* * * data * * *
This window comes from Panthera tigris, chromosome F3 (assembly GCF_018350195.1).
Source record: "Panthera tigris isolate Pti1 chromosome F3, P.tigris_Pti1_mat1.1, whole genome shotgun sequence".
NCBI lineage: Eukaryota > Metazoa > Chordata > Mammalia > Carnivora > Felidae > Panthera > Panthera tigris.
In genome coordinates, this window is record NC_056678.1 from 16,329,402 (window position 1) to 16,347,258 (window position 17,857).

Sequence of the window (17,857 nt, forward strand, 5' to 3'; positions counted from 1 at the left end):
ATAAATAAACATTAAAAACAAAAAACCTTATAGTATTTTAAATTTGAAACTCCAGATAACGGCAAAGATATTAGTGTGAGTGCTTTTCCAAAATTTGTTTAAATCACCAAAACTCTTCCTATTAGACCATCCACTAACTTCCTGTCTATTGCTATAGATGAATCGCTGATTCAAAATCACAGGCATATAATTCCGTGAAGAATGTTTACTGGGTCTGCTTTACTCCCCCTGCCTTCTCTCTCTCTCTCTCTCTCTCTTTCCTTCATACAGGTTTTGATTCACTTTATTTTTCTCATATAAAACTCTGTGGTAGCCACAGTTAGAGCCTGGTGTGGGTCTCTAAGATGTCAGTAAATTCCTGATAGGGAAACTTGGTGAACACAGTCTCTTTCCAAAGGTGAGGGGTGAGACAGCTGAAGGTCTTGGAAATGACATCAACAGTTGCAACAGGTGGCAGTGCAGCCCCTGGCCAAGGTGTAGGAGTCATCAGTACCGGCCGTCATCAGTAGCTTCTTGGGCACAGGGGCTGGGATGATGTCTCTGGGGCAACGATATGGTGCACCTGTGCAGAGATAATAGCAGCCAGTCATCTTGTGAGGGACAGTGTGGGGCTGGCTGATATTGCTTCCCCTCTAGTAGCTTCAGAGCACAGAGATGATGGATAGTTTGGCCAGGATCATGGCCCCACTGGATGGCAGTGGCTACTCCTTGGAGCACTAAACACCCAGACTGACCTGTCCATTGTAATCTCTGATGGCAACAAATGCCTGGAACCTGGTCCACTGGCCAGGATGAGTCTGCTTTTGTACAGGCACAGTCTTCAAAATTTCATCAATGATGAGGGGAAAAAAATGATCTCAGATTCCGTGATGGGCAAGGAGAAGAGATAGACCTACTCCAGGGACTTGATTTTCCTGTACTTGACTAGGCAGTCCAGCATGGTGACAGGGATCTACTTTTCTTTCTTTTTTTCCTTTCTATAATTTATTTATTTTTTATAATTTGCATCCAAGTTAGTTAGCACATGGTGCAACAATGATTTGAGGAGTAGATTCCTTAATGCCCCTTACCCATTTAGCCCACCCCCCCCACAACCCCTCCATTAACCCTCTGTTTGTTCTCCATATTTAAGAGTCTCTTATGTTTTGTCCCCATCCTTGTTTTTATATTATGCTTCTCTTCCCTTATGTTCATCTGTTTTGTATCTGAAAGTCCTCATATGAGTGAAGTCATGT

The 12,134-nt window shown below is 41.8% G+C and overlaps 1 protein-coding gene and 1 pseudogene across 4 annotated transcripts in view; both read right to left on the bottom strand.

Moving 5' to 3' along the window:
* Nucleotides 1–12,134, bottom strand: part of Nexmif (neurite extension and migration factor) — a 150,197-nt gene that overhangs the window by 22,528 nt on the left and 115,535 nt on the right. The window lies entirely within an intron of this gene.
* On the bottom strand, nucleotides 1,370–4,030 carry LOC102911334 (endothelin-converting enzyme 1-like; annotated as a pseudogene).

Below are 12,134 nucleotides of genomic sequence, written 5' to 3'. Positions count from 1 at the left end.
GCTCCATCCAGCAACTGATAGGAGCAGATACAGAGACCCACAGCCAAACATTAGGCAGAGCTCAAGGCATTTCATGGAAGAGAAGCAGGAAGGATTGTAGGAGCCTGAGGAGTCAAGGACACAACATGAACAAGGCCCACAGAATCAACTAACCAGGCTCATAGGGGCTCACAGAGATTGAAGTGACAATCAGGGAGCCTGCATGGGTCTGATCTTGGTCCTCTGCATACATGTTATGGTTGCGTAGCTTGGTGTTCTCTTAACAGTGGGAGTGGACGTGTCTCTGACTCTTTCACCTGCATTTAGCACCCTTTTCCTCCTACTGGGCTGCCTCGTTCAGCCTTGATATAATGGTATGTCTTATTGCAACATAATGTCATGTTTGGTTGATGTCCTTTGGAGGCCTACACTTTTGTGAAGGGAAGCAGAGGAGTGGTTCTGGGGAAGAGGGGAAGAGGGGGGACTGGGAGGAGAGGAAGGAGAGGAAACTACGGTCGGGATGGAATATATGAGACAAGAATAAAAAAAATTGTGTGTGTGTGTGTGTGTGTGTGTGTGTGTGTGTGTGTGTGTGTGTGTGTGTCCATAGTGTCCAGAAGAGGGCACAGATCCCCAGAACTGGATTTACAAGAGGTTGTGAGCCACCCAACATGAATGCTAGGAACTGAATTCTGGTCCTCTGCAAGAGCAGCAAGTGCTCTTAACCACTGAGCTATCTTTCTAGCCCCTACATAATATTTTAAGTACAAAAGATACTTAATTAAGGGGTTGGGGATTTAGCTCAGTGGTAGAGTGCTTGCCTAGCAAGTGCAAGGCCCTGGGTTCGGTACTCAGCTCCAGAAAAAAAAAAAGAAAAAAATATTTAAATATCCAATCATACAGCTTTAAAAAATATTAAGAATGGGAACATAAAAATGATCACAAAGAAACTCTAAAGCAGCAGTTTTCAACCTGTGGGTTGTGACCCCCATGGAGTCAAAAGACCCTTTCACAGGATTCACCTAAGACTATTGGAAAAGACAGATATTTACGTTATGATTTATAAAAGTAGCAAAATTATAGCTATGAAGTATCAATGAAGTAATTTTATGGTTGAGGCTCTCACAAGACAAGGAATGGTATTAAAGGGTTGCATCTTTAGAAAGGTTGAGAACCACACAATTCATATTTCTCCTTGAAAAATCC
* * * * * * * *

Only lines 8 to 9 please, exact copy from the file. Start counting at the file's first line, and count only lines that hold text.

Moving 5' to 3' along the window:
* Nucleotides 1–12,134, bottom strand: part of Nexmif (neurite extension and migration factor) — a 150,197-nt gene that overhangs the window by 22,528 nt on the left and 115,535 nt on the right. The window lies entirely within an intron of this gene.